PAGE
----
Genetics startup Veritas rocked by data breach
Customer information has been stolen from the DNA-screening company
DNA-screening company Veritas Genetics has suffered a security incident in which a hacker accessed and potentially stole customer information.
The company declined to specify what sort of information was compromised as a result of the data breach, although did clarify that no genetic data, DNA-test results or health records were accessed.
Although there are a host of DNA-screening services, companies such as Veritas and 23andMe set themselves apart by claiming to offer customers a full analysis of the human genome. This amounts to examining all 6.4 billion letters, as opposed to just a fraction of the genetic information, as is conventional practice.
"The security and privacy of customer information is a top priority, and we have security processes and procedures in place as part of this commitment, including segregating and securing genomic data on separate systems," the company said in a statement.
"Our forensic investigation is ongoing, and we will notify any potentially impacted individual as appropriate under applicable law."
The startup's customer-facing portal had recently been accessed by an unauthorised user, the company confirmed, although it didn't specify when it became aware of the incident, or how long the system had been exposed.
The firm added that its security processes were robust, and these included segregating and securing genomic data on a separate system to customer information.
"Based on our investigation to date, only a handful of customers were potentially impacted, no genome sequences or genomic data or Veritas test results in any format were accessed and no customer information has been used inappropriately," Veritas continued.
"It is important to note that Veritas Genetics does not store credit card information in its systems.
"Our forensic investigation is ongoing, and we will notify any potentially impacted individual as appropriate under applicable law. We are also considering legal action against the perpetrator and will explore all available legal recourse based on the findings of our investigation."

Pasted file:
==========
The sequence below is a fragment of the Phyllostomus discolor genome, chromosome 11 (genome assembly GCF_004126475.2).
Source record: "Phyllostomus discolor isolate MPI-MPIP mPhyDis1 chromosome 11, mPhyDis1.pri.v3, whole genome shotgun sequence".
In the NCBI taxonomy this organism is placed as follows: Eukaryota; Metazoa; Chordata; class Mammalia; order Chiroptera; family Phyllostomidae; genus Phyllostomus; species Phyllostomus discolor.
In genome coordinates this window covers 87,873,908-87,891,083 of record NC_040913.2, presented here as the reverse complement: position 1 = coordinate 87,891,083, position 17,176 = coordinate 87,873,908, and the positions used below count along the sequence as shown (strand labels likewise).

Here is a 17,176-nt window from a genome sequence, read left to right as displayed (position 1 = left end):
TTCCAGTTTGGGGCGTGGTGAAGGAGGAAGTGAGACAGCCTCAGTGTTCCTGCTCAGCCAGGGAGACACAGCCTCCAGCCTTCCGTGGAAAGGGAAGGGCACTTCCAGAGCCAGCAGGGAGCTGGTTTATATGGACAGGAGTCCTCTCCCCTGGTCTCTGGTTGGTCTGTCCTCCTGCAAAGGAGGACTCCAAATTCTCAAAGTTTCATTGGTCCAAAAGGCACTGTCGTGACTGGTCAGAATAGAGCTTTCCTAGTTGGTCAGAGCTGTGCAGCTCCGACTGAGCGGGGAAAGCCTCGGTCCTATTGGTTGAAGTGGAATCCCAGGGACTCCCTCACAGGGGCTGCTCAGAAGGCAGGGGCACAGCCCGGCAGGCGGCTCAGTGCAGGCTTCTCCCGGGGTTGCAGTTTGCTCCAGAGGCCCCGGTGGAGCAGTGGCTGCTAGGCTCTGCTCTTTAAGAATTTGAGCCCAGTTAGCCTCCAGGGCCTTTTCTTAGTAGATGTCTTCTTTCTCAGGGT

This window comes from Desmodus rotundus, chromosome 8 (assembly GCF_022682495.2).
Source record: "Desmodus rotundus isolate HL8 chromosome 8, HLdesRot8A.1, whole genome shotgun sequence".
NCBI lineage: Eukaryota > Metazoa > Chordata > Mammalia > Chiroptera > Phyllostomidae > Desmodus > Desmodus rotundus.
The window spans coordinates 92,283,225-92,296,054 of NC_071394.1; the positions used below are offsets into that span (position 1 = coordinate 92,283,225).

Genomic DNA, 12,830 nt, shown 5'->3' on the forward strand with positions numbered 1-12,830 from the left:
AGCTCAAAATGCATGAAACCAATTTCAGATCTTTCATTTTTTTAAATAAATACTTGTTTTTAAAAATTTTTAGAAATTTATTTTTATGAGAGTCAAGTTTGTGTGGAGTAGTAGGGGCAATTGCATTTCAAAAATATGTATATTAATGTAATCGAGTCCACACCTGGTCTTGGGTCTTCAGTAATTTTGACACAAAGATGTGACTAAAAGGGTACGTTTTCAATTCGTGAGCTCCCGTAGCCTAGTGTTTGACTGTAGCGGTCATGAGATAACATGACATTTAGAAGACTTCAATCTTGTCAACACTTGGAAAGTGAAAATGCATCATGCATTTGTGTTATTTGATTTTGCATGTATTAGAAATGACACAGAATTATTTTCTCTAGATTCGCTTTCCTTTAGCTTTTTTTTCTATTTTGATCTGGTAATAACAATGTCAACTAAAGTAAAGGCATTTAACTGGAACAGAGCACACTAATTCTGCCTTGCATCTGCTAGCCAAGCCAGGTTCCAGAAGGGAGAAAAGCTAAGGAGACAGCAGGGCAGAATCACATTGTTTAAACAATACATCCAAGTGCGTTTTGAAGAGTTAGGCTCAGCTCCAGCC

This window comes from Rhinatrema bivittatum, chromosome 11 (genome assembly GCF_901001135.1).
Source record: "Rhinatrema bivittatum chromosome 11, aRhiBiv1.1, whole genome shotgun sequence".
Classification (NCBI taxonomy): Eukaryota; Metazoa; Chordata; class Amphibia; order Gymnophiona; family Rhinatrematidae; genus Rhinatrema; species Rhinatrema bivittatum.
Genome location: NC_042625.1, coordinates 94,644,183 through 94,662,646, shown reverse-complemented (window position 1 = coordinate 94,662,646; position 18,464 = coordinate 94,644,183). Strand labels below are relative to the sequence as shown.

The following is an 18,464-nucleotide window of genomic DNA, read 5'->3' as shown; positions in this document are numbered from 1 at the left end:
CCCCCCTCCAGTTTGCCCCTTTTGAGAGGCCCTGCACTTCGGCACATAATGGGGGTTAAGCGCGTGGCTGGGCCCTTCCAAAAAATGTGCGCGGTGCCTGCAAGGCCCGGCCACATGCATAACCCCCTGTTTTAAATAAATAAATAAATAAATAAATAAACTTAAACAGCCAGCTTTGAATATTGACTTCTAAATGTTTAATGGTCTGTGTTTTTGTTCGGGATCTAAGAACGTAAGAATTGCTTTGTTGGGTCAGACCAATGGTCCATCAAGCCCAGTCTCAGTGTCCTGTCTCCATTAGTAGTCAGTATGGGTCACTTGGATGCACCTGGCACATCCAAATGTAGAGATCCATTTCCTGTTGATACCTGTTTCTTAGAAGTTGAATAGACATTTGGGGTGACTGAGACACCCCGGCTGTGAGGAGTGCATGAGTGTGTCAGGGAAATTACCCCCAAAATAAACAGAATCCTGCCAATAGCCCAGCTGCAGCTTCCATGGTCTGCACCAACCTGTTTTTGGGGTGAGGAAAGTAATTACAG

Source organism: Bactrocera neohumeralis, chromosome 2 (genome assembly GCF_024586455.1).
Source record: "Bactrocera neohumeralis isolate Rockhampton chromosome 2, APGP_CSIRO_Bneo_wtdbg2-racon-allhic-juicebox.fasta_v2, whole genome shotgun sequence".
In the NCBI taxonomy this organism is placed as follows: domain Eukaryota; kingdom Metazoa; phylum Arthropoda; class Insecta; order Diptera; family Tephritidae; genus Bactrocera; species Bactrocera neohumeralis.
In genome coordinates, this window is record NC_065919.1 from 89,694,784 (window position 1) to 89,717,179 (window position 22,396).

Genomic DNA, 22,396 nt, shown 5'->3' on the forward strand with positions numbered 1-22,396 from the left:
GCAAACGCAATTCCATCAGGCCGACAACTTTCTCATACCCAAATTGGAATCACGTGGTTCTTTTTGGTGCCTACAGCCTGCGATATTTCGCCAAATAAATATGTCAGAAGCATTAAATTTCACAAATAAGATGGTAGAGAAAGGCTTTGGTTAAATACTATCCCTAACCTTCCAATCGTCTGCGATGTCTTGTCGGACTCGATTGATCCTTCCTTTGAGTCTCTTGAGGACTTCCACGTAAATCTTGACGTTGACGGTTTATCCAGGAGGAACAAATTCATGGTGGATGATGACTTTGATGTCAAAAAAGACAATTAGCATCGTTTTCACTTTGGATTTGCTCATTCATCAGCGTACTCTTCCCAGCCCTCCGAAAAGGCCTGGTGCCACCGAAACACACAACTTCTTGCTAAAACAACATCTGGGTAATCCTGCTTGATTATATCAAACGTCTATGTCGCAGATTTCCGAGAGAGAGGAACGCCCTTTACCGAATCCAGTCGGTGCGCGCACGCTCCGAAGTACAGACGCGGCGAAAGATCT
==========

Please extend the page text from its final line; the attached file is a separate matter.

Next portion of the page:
As services like Veritas Genetics' genomic analysis become more widely-used, there are mounting privacy and security concerns around how tightly-guarded this information is.
Accessing such information could, for example, inform cyber criminals about any medical conditions or genetic issues individuals may have. This could, in some instances, lead to subsequent blackmail attempts.
Similarly, support for biometric security is gaining velocity as an alternative to conventional password security. Experts in the field are concerned, however, with the sense of permanence that is associated with hackers stealing this data.
There are manual ways of replicating a fingerprint, according to German hacking group Computer Chaos Club, although this is laborious and time-consuming. When Apple's Touch ID has first launched six years ago, the outfit demonstrated that one can copy a fingerprint from an existing surface, clean it up using graphite powder, take a high-rest photo and print it off at a high resolution on latex material.
It's nothing compared with a security incident earlier this year, in which the pre-stored biometric information of more than one million people was leaked. Fingerprints and facial recognition information, as well as unencrypted passwords, were exposed when the Biostar 2 database was accidentally made unprotected.
IT Pro has approached Veritas Genetics for more information surrounding the data breach.
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